The airport began construction of a roof over the parking deck in March 2015 to increase close-in, covered, long-term parking. The roof covers most of the fourth floor, though some spaces on the fourth and third floors remain uncovered due to airfield sight-line requirements for the FAA control tower. The garage roof was completed in November 2015 and will allow use of the fourth floor spaces during heavy snow.[35]

In 2016, the airport partnered with the Cascade Community Foundation on plans to renovate the current outdoor viewing area to make it a larger, more inviting place for people to relax.[36] The renovated park opened in May 2017.[37]

In November 2018 the airport began the phase II of the Gateway Transformation Project, reconstructing the baggage claim, check-in, and front of house areas, and have completed the apron reconstruction adding new pavement to the apron and taxiway areas.[38]

In late August 2019, the airport made an announcement about its next focus, Project Elevate. This phase of airport development, consisting of three major projects, includes a $90 million expansion and extension of Concourse A to encompass 8 more gates, a $50 million relocation and construction of a new air traffic control tower as well as a $25 million federal inspection station to facilitate departures and arrivals of direct international flights.[39]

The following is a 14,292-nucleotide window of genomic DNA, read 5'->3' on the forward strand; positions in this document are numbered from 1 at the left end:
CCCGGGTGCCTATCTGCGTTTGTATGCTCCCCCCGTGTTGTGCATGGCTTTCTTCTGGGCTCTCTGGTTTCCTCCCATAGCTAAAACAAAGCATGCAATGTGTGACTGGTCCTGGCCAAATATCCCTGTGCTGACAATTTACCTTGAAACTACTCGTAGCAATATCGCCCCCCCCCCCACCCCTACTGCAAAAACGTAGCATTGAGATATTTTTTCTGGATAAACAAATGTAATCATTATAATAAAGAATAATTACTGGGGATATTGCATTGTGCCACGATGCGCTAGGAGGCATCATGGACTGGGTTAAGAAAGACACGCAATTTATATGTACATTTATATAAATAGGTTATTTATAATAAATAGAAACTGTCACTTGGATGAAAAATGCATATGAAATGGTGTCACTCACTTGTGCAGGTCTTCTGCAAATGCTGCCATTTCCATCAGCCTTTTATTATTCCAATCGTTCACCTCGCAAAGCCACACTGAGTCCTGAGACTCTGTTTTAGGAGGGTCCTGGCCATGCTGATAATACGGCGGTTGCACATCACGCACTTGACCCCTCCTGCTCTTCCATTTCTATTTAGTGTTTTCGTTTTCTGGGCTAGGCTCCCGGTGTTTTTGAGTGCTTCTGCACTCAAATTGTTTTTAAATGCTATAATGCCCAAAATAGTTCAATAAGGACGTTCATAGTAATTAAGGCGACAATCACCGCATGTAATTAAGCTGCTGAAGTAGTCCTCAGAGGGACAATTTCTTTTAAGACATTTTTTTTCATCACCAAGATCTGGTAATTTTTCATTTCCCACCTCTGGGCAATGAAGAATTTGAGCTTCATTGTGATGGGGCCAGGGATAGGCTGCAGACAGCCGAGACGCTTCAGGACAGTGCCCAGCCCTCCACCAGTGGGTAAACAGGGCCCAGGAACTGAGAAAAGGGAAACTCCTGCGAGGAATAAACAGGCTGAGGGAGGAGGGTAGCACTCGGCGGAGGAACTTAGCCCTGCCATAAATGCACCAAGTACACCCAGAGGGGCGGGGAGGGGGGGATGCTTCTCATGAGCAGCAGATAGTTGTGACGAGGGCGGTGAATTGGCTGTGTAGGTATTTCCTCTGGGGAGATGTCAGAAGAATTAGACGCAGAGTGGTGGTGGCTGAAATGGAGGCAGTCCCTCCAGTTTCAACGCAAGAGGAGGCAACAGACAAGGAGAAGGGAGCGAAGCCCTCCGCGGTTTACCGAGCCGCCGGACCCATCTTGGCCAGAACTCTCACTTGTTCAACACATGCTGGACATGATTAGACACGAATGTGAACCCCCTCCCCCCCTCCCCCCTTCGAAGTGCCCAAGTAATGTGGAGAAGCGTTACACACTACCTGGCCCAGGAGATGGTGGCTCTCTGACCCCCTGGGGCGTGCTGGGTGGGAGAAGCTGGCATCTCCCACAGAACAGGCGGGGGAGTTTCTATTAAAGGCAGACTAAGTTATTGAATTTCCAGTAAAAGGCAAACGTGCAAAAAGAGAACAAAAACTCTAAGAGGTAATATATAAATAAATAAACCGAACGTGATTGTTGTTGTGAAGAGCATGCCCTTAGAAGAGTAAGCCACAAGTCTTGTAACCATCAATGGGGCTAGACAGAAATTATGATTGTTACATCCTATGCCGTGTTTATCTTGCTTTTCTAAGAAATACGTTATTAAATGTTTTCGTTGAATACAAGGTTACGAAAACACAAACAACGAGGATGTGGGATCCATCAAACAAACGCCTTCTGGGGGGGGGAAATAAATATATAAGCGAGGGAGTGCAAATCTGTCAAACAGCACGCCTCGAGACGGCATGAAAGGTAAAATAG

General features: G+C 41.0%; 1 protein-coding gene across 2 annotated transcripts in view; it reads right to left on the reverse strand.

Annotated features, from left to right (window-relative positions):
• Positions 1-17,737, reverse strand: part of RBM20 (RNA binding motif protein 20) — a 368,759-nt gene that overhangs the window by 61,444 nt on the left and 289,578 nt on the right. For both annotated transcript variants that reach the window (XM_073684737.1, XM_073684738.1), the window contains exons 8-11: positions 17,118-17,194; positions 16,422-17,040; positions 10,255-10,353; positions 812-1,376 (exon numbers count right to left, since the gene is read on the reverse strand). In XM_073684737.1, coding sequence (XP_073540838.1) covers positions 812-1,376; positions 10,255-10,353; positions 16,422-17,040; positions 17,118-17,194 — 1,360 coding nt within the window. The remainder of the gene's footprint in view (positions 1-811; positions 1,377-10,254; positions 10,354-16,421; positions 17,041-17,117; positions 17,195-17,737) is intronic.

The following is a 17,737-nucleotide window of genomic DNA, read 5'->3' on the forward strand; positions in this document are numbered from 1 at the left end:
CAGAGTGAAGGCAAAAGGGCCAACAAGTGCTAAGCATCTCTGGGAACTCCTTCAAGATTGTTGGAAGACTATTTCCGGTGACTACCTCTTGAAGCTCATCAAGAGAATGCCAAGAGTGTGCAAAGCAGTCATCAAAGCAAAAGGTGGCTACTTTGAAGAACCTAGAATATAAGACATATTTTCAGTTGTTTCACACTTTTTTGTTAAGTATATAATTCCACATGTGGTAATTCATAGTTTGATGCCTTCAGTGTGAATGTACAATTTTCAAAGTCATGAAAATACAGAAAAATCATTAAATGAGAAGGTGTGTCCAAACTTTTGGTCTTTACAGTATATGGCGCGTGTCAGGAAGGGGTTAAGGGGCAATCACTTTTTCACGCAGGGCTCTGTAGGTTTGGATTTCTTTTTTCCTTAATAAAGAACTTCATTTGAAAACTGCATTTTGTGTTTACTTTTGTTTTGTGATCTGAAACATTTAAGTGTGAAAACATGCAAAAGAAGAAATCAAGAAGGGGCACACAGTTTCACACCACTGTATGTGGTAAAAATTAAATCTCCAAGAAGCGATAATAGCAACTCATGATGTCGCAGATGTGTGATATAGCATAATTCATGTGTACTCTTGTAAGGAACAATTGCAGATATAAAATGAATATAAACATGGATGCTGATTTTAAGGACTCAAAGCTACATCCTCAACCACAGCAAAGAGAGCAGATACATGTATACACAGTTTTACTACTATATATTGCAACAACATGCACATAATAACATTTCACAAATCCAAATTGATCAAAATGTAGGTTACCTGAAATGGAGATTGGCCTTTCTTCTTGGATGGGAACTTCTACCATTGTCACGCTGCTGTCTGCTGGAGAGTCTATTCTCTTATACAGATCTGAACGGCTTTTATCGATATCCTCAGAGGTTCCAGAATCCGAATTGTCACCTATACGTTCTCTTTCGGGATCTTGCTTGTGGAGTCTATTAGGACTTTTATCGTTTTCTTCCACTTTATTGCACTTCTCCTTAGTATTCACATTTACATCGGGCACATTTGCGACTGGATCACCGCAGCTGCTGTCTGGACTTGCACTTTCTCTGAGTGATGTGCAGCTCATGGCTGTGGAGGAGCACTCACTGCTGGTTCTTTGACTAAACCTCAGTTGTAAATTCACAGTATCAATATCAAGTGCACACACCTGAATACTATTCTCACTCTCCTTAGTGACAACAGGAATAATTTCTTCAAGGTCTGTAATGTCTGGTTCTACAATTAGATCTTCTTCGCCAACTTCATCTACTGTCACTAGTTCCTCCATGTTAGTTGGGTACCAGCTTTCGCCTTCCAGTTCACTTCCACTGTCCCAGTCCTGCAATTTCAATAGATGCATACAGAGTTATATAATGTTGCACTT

1. ^ "Gerald R. Ford International Airport Authority Aviation Activity Report". GRR. Retrieved January 21, 2019.
  2. ^ a b FAA Airport Form 5010 for GRR PDF, effective December 30, 2021.
  3. ^ "Boards Commissions & Committees". Kent County Administration. Retrieved August 10, 2017.
  4. ^ "List of NPIAS Airports" (PDF). Federal Aviation Administration. October 21, 2016. Retrieved November 23, 2016.
  5. ^ a b "Gerald R. Ford Airport Nonstop Routes". Gerald R. Ford Airport.
  6. ^ "Master Plan Update Documentation". Gerald R. Ford International Airport. Archived from the original on October 19, 2018. Retrieved August 10, 2017.
  7. ^ "History and Statistics". Gerald R. Ford International Airport. Archived from the original on June 17, 2016. Retrieved January 30, 2016.